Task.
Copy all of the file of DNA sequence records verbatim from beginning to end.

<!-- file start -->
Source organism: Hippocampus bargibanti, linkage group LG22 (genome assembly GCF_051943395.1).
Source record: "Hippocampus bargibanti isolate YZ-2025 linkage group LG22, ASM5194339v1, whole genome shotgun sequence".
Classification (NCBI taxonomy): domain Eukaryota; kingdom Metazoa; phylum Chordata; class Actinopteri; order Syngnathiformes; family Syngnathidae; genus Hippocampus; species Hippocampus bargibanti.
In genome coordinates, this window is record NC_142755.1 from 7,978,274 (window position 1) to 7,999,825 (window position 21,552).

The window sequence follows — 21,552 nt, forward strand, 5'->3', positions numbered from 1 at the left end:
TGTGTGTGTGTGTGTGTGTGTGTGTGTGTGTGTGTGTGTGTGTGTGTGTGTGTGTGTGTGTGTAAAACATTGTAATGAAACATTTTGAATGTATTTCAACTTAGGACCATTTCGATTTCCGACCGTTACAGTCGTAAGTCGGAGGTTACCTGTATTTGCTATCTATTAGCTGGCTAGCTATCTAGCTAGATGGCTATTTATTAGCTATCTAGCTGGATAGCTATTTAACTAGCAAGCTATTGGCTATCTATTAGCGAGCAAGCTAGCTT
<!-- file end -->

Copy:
Source organism: Hippocampus bargibanti, linkage group LG22 (genome assembly GCF_051943395.1).
Source record: "Hippocampus bargibanti isolate YZ-2025 linkage group LG22, ASM5194339v1, whole genome shotgun sequence".
Classification (NCBI taxonomy): domain Eukaryota; kingdom Metazoa; phylum Chordata; class Actinopteri; order Syngnathiformes; family Syngnathidae; genus Hippocampus; species Hippocampus bargibanti.
In genome coordinates, this window is record NC_142755.1 from 7,978,274 (window position 1) to 7,999,825 (window position 21,552).

The window sequence follows — 21,552 nt, forward strand, 5'->3', positions numbered from 1 at the left end:
TGTGTGTGTGTGTGTGTGTGTGTGTGTGTGTGTGTGTGTGTGTGTGTGTGTGTGTGTGTGTGTAAAACATTGTAATGAAACATTTTGAATGTATTTCAACTTAGGACCATTTCGATTTCCGACCGTTACAGTCGTAAGTCGGAGGTTACCTGTATTTGCTATCTATTAGCTGGCTAGCTATCTAGCTAGATGGCTATTTATTAGCTATCTAGCTGGATAGCTATTTAACTAGCAAGCTATTGGCTATCTATTAGCGAGCAAGCTAGCTT